The definition of a database (DB) is an organized and structured collection of data that can be stored, accessed, managed and updated. A database is usually accessed through a computer, using database management software (DBMS) to update or retrieve the information contained within it.
There is a distinction between a database and a data warehouse. A database may be restricted to a single application, generally made up of tables, e.g. weekly payroll or employee lists, whereas a data warehouse may cover a wider cross-section that also includes historical information. Both are important tools for business intelligence (BI).
So, what is a database? The simplest definition is a store of information. In addition to storing information, DBMS allows database users to access, manage, and organize information. Databases first entered modern business in the 1960s, but they have evolved from the simple hierarchical model into today’s relational, NoSQL, object-oriented, and cloud databases. Whereas the hierarchical databases accessed data in a sequential, fixed format, modern databases allow extremely flexible handling of data.
For example, a database may store general customer information (e.g. name, address, etc.) in one or more records or tables of information. After this small amount of data, the details of the particular customer will follow–recent orders, return requests, and so on. If we wish to access this information in the order that it already exists, for example to list all customers and their orders, a hierarchical database model is sufficient. But what if we want a more flexible request?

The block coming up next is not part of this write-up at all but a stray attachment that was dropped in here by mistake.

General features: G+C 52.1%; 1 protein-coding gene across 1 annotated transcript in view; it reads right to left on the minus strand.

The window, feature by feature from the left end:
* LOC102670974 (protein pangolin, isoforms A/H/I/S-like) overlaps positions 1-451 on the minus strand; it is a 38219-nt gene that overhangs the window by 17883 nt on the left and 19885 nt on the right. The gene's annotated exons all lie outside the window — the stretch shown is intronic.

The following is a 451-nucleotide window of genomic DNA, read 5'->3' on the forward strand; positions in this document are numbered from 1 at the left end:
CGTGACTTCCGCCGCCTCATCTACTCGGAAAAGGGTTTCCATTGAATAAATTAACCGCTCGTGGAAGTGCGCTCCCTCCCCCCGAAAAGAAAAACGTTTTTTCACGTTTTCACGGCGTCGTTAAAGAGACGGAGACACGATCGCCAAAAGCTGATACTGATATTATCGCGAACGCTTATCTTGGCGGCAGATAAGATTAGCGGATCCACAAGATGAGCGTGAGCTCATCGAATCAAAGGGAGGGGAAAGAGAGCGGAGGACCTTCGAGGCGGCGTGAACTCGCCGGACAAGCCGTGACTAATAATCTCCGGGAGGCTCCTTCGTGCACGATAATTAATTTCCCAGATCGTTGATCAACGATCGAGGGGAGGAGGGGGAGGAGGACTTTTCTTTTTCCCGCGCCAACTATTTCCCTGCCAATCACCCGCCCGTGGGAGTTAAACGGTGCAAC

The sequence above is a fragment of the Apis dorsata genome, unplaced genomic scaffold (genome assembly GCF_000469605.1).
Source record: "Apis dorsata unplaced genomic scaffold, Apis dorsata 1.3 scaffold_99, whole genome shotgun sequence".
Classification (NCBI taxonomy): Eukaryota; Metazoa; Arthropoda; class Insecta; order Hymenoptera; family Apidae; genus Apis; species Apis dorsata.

For example, what if we want to find all customers who have more than ten outstanding orders? In this case, a hierarchical data would require us to search through the information of all of the customers, using a huge amount of time and resources. In contrast, a relational SQL-based database is organized on an index/key basis, which means that we can questions like “Show me all customers with more than ten orders” and quickly access the required information.
Every business will need to maintain, extract, and update data for its employees, customers, sales more. In its most basic form, a database could be a spreadsheet with the names and addresses of all the employees in a company. While that’s a simple definition of a database used for business, it only scratches the surface of how databases are used in the modern workplace. A database not only stores information, but, using DBMS, it helps to analyze, update, and manage it.